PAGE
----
Garza left her home for the last time about 6:45 p.m. April 16, 1960, the night before Easter.

The 25-year-old second-grade teacher and former beauty queen stood just over 5 feet tall with brown hair and brown eyes. She was wearing a lavender blouse, flowered skirt and tan heels when her parents, Nicolas and Josefina, saw her walk out the door of their home in the 900 block of North 15th Street. She said she was going to Sacred Heart Church in McAllen for confession.

A family member spoke to The Monitor after Garza’s disappearance and said, “She always calls home if she expects to be out until midnight or after, but when she didn’t come home at midnight Saturday we just thought she had gone to midnight mass and didn’t worry.”

About 3 a.m. Sunday, Garza’s parents walked into the McAllen police station and filed an offense report after they found their daughter’s car parked on 15th Street, about a block and half away from Sacred Heart Church and feared something may have happened to her, according to the report.

Dark clouds rolled in over the Rio Grande Valley that Sunday afternoon casting heavy rains. Nightfall came but there was still no sign of Garza.

The following morning, April 18, 1960, an Edinburg school teacher found Garza’s purse in a field near the intersection of North McColl Road and Farm-to-Market Road 495. The teacher opened the purse and after realizing it belonged to Garza he took it to her house, the report states.

Garza’s left shoe was found later that day by a passerby about 300 yards south near the intersection of North McColl Road and East Hackberry Avenue and her headscarf was found farther north, according to police reports.

Investigators determined the purse must have been dropped sometime after Sunday’s heavy rains because it only had evidence of some rain on it, the report states.

Garza’s disappearance sparked the largest search in the history of the Rio Grande Valley at that time. For about 72 hours, scores of officers, deputies, national guardsmen and volunteers searched farmlands, orchards and canals all across a more rural McAllen area, according to news reports.

The search by the Hidalgo County Sheriff’s mounted posse and the National Guard was called off the morning of April 21, 1960, when Garza’s body was found floating face down in a canal near the intersection of Second Street and Business 83, a few miles southwest from where Garza’s purse had been picked up.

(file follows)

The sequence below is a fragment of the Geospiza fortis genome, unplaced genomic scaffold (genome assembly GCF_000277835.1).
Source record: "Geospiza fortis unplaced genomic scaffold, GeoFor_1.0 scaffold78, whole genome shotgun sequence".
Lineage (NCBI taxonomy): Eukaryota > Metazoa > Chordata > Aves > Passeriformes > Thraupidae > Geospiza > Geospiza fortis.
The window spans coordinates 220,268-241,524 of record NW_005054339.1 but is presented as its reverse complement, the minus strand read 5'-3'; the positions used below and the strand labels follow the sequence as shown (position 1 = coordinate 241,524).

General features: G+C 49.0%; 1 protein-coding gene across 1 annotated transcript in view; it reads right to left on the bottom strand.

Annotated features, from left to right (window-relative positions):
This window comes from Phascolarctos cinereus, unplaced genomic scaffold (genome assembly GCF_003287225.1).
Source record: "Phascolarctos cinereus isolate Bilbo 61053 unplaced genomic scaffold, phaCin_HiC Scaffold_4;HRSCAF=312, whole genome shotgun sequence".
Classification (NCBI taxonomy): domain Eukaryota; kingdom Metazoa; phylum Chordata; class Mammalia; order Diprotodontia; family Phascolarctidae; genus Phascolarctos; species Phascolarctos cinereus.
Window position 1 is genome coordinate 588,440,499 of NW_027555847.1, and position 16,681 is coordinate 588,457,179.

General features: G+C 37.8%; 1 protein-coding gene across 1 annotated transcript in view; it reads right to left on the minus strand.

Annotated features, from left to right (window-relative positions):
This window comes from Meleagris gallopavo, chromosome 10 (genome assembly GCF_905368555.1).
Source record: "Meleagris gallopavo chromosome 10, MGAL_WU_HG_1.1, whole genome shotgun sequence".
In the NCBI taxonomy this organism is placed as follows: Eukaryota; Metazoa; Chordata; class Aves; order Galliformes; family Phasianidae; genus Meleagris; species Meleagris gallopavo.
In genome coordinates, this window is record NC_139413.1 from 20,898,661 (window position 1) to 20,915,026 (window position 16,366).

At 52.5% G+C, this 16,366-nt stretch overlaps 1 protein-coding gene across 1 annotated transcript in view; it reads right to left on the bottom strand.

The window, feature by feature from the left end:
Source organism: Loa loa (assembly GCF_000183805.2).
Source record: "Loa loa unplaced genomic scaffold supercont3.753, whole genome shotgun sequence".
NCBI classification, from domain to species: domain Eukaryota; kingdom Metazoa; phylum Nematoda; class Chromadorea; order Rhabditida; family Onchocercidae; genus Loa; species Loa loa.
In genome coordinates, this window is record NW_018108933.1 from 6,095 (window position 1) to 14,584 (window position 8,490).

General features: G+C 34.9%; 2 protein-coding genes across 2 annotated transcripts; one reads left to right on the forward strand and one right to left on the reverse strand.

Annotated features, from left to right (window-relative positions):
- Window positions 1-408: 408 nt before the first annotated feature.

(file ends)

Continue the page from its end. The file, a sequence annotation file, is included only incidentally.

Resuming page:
According to the autopsy, Garza was wearing the same clothes she left her home in except her underwear and shoes which were missing. Her blouse was unbuttoned and medical examiners determined she had been raped and beaten before her death.

“Evidence of strangulation could not be found but suffocation could have been carried out by placing a cloth over the mouth and nose, especially if the subject was unconscious,” the report states.

Law enforcement quickly switched gears to find Garza’s killer and canvassed an area 32 square blocks around Sacred Heart Church. They checked every house, hotel, motel and taxicab in the area, reports at the time said.

A $2,500 reward was offered for information leading to the arrest and conviction of Garza’s slayer, the largest ever offered at that time in the Valley.

The Texas Department of Public Safety conducted 49 polygraph exams and authorities questioned more than 500 people in over a dozen towns and cities as far as El Paso and Austin and everywhere between Rio Grande City and Brownsville.

Feit was among those questioned after evidence linked him to Garza’s death.

It took six days to drain the canal where Garza’s body was found. On the morning of April 27, 1960, police recovered a light green Eastman Kodaslide 35 millimeter viewer with an electric cord plug-in attached. Police found the viewer a few feet from where they believed Garza’s body had been placed.

“It could have been inadvertently placed in the canal with the body, or could have been thrown away after having been stolen. We are seeking any information that may shed any light on the former ownership of this viewer,” McAllen Police Chief Clint Mussey told reporters. “We are doing everything possible to run down any lead which might be even remotely connected with the crime.”

Two days later Feit, the visiting priest of Sacred Heart Church, was brought in for questioning in Garza’s brutal death after a man came forward to say Feit had paid an unknown amount of cash in July 1959 at Freddie’s Professional Pharmacy in Port Isabel for the viewer.